Music & Vision

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........Cuban Fantasy
Cuban Fantasy

Cuban Fantasy was first broadcast in the composer’s own performance on BBC Radio 3 in 2002.

The opening theme is carefree and songlike, but the music gradually takes on a more reflective, even hypnotic character. As the earlier material reappears the writing becomes ever more virtuoso, propelling the work to a sparkling conclusion

"… immediately appealing rhythms and melodies… compelling, warm-blooded… with darker-hued nocturnal episodes, redolent of nights in gardens where one can almost smell the heady perfume of exotic blooms…"
British Music Society

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........Sea Storm

Written to a private commission, this evocative, highly atmospheric piece was first performed by the composer at a concert of his own work at St. John’s College, Oxford in 2000.

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........South American Suite
Seven Samples from the South American Suite
Passeio (Portuguese for a promenade or stroll)
Saudade (a word implying a sense of nostalgia or yearning)
Canção (song)
Recuerdos de España
Escuridão (darkness)

A seven-movement Suite drawing its inspiration from the music of South America, particularly Brazil, exemplified in Passeio (Portuguese for a promenade or stroll); Saudade (a word implying a sense of nostalgia or yearning); Canção (song); and Escuridão (darkness). Rumba exploits the syncopated dance rhythm of Cuba, while Recuerdos de España harks back to the mother countries of Spain and Portugal, with a central section strongly echoing the influence of the Moors. The Suite ends with a flamboyant Bacchanale.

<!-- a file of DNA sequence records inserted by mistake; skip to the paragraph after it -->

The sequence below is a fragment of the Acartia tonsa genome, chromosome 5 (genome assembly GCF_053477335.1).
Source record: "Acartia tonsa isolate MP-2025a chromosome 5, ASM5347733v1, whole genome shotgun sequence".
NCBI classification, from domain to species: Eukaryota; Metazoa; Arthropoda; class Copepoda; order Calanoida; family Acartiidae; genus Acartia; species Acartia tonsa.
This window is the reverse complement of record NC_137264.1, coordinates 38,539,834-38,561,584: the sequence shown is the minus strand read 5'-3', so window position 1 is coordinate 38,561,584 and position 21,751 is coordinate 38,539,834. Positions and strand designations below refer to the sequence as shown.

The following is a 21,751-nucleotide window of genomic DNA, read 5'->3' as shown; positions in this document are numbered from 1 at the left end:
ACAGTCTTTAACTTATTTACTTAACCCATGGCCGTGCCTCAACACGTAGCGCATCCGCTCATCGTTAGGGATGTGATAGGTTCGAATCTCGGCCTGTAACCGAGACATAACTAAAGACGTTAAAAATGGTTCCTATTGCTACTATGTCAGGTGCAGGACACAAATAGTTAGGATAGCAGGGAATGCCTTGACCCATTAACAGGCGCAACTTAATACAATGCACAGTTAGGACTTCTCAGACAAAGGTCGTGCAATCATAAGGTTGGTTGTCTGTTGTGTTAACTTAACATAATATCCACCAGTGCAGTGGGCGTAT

"… a work of contrasts, from the slow and gentle Canção, with its wonderfully laid-back tempo, to the energetic Recuerdos de España with its shifting moods, and from the rich and mysterious Escuridão to the final Bacchanale."
Record Box, www.mvdaily.com, 2002

"… a pot-pourri of dance rhythms, opening with a genial Promenade whose melody lingers long in the mind. Saudade and Rumba have a melancholy air, but are followed by a love song and a thoroughly virtuosic evocation of Spain… brilliant florid decoration… with the orgiastic Bacchanale which concludes, this set is colourful enough to win many friends."
British Music Society, 1999

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A virtuoso work with a strong eastern flavour; it opens with a plaintive theme over a gently undulating rhythm, though with an underlying sense of unease. The middle section brings a faster tempo, gradually building to a furious climax. In the aftermath the opening material returns, later intensified by a closely-woven counterpoint.

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........Two Cuban Dances
These two essentially melodic pieces in Cuban rhythm have proved to be amongst Sainsbury's most popular compositions. The second Dance exists in incarnations for violin and piano and for string orchestra. There is also an arrangement of both pieces for piano duet.